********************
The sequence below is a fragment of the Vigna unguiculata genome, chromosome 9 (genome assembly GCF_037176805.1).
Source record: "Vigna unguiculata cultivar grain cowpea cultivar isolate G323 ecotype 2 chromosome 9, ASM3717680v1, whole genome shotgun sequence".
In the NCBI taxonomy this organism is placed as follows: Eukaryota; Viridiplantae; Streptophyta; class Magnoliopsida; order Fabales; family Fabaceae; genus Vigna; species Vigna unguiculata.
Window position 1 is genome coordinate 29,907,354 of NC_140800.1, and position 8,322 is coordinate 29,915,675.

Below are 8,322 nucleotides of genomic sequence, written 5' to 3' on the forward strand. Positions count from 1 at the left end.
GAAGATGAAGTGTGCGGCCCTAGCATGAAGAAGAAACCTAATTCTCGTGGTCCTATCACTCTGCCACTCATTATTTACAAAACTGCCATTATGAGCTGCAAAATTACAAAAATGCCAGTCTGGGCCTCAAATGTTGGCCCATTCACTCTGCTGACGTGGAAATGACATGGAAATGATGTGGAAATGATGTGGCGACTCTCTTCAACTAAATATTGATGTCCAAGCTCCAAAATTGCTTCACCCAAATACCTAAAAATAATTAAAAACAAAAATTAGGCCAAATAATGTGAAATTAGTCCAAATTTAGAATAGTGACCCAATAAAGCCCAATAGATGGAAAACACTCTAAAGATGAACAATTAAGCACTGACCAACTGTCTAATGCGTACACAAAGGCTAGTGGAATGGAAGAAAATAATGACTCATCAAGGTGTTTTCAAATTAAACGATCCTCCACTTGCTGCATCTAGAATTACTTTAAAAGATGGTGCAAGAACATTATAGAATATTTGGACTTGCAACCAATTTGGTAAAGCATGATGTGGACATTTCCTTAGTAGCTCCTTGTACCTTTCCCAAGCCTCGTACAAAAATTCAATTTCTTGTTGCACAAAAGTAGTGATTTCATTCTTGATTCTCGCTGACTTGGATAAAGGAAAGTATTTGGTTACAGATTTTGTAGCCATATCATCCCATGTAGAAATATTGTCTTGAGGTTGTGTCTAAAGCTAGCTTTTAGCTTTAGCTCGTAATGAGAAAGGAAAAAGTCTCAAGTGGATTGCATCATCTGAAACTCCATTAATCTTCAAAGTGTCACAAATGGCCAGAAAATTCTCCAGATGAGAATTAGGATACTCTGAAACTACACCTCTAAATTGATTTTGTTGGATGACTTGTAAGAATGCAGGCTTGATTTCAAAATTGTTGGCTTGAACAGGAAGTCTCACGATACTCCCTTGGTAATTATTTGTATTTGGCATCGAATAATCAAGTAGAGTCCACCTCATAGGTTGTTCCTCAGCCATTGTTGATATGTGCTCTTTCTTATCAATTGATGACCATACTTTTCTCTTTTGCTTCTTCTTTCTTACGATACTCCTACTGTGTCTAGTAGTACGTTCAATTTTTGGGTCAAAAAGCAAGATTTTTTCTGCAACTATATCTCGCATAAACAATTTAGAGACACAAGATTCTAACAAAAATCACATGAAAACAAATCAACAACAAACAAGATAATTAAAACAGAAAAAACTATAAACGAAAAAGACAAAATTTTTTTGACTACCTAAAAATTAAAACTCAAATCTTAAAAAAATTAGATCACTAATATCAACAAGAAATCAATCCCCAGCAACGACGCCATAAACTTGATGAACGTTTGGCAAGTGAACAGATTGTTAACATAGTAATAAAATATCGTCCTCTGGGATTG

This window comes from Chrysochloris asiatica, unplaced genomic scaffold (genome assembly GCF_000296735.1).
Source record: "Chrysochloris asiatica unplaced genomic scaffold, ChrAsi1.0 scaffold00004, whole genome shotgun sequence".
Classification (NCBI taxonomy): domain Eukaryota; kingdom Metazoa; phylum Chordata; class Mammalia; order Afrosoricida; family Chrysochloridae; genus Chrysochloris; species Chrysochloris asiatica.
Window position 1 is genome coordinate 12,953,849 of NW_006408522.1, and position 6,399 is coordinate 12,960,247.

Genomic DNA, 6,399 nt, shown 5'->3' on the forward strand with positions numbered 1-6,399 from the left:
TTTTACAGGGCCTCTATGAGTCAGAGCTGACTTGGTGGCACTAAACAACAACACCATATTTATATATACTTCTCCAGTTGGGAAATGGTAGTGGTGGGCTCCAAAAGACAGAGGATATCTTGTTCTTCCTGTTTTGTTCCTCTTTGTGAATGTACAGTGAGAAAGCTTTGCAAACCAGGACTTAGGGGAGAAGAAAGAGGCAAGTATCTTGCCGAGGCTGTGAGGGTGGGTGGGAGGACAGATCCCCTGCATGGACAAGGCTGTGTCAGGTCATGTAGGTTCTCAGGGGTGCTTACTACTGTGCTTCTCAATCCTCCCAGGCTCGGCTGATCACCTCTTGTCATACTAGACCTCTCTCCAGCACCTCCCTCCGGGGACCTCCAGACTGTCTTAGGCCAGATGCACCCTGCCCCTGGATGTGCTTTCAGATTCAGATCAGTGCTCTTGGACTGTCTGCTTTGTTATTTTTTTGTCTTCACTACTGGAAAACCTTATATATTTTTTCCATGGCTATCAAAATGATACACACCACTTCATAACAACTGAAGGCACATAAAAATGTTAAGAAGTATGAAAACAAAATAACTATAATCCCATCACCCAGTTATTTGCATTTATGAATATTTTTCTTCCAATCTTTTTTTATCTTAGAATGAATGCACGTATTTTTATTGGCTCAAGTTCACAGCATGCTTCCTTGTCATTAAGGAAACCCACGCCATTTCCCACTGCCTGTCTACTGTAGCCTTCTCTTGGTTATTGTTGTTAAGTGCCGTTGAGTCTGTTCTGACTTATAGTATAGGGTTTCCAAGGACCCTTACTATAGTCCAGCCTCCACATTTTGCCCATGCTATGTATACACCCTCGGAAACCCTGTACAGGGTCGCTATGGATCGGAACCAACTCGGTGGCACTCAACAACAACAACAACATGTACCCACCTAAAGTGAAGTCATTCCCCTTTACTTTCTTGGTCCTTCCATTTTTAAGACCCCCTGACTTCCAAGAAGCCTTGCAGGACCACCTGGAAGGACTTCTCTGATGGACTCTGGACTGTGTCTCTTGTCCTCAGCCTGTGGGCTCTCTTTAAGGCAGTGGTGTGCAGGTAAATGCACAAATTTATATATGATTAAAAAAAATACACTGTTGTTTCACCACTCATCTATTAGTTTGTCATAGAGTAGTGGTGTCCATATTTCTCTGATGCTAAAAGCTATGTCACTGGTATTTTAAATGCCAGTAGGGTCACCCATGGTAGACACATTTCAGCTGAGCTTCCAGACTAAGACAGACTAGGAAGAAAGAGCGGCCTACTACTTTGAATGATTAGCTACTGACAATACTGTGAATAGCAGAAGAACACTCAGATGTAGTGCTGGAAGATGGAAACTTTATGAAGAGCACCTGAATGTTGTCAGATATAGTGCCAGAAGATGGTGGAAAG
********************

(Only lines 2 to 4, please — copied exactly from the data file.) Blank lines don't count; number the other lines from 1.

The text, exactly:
Source record: "Vigna unguiculata cultivar grain cowpea cultivar isolate G323 ecotype 2 chromosome 9, ASM3717680v1, whole genome shotgun sequence".
In the NCBI taxonomy this organism is placed as follows: Eukaryota; Viridiplantae; Streptophyta; class Magnoliopsida; order Fabales; family Fabaceae; genus Vigna; species Vigna unguiculata.
Window position 1 is genome coordinate 29,907,354 of NC_140800.1, and position 8,322 is coordinate 29,915,675.